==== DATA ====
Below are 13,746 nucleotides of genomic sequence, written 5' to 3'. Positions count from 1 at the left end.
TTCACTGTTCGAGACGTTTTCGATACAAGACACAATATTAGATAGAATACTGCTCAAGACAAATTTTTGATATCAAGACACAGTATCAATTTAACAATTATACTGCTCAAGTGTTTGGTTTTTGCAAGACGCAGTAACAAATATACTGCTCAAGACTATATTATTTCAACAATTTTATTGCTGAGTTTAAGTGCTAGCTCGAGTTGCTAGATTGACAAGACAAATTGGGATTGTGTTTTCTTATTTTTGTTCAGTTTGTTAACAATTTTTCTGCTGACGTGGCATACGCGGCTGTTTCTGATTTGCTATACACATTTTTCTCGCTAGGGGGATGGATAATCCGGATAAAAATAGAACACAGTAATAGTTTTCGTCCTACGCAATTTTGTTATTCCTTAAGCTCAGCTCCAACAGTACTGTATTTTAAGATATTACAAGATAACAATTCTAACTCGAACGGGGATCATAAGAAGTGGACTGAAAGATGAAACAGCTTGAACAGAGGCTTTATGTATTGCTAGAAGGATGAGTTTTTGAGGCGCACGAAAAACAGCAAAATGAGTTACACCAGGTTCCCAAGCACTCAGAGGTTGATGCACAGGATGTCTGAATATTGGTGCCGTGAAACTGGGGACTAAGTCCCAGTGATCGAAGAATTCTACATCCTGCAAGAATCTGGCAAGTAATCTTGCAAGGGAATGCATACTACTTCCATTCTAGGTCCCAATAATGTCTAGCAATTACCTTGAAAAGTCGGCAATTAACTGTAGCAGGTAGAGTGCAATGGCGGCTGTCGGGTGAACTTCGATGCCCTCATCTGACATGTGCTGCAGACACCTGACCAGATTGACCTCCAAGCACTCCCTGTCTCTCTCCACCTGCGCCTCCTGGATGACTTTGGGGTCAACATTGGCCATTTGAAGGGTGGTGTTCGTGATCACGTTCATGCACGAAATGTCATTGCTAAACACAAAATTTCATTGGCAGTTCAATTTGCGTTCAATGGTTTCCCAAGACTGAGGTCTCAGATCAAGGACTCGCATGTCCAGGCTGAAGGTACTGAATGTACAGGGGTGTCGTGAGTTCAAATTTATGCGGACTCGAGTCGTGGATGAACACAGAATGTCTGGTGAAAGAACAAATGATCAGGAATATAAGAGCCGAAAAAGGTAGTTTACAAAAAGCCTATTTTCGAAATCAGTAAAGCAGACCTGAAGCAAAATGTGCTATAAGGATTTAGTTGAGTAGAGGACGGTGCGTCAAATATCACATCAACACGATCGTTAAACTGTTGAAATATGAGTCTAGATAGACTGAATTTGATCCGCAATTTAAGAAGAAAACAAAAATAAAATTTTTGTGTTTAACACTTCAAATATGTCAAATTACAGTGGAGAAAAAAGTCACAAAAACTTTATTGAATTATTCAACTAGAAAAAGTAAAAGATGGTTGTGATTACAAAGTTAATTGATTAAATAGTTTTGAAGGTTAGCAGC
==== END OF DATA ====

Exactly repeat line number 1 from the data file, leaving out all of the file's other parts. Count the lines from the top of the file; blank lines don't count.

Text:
Below are 13,746 nucleotides of genomic sequence, written 5' to 3'. Positions count from 1 at the left end.